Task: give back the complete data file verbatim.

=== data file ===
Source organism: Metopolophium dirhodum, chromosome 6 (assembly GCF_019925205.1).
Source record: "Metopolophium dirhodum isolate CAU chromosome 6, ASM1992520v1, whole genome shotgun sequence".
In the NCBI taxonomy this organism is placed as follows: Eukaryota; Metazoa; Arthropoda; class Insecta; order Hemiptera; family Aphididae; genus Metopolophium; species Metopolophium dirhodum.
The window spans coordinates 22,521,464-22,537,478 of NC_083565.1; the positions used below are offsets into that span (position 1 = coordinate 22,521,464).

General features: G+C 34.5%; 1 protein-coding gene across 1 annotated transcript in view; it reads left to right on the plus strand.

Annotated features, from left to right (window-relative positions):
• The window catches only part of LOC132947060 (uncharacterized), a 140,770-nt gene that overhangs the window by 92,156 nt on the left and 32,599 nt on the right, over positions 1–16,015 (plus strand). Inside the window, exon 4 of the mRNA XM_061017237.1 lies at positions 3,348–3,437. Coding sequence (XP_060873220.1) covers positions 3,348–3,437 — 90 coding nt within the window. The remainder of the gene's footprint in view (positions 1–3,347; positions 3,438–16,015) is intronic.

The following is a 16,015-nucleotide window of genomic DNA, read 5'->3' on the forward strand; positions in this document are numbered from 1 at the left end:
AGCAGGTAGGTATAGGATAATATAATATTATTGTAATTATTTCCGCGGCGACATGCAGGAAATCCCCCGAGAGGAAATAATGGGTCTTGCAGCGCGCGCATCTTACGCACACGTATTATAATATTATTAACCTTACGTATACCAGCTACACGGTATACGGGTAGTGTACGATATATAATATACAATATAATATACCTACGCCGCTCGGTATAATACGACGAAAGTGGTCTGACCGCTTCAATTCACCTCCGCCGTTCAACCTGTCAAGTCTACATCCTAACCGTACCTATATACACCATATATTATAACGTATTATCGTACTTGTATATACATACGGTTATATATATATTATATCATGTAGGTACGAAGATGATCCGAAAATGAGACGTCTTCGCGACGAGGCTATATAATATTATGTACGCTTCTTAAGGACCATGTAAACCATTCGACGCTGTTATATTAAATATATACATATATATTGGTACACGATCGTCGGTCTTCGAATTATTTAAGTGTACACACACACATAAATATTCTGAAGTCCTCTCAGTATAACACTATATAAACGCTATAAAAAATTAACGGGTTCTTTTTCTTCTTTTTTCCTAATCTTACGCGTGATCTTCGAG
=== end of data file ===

Source organism: Metopolophium dirhodum, chromosome 6 (assembly GCF_019925205.1).
Source record: "Metopolophium dirhodum isolate CAU chromosome 6, ASM1992520v1, whole genome shotgun sequence".
In the NCBI taxonomy this organism is placed as follows: Eukaryota; Metazoa; Arthropoda; class Insecta; order Hemiptera; family Aphididae; genus Metopolophium; species Metopolophium dirhodum.
The window spans coordinates 22,521,464-22,537,478 of NC_083565.1; the positions used below are offsets into that span (position 1 = coordinate 22,521,464).

General features: G+C 34.5%; 1 protein-coding gene across 1 annotated transcript in view; it reads left to right on the plus strand.

Annotated features, from left to right (window-relative positions):
• The window catches only part of LOC132947060 (uncharacterized), a 140,770-nt gene that overhangs the window by 92,156 nt on the left and 32,599 nt on the right, over positions 1–16,015 (plus strand). Inside the window, exon 4 of the mRNA XM_061017237.1 lies at positions 3,348–3,437. Coding sequence (XP_060873220.1) covers positions 3,348–3,437 — 90 coding nt within the window. The remainder of the gene's footprint in view (positions 1–3,347; positions 3,438–16,015) is intronic.

The following is a 16,015-nucleotide window of genomic DNA, read 5'->3' on the forward strand; positions in this document are numbered from 1 at the left end:
AGCAGGTAGGTATAGGATAATATAATATTATTGTAATTATTTCCGCGGCGACATGCAGGAAATCCCCCGAGAGGAAATAATGGGTCTTGCAGCGCGCGCATCTTACGCACACGTATTATAATATTATTAACCTTACGTATACCAGCTACACGGTATACGGGTAGTGTACGATATATAATATACAATATAATATACCTACGCCGCTCGGTATAATACGACGAAAGTGGTCTGACCGCTTCAATTCACCTCCGCCGTTCAACCTGTCAAGTCTACATCCTAACCGTACCTATATACACCATATATTATAACGTATTATCGTACTTGTATATACATACGGTTATATATATATTATATCATGTAGGTACGAAGATGATCCGAAAATGAGACGTCTTCGCGACGAGGCTATATAATATTATGTACGCTTCTTAAGGACCATGTAAACCATTCGACGCTGTTATATTAAATATATACATATATATTGGTACACGATCGTCGGTCTTCGAATTATTTAAGTGTACACACACACATAAATATTCTGAAGTCCTCTCAGTATAACACTATATAAACGCTATAAAAAATTAACGGGTTCTTTTTCTTCTTTTTTCCTAATCTTACGCGTGATCTTCGAG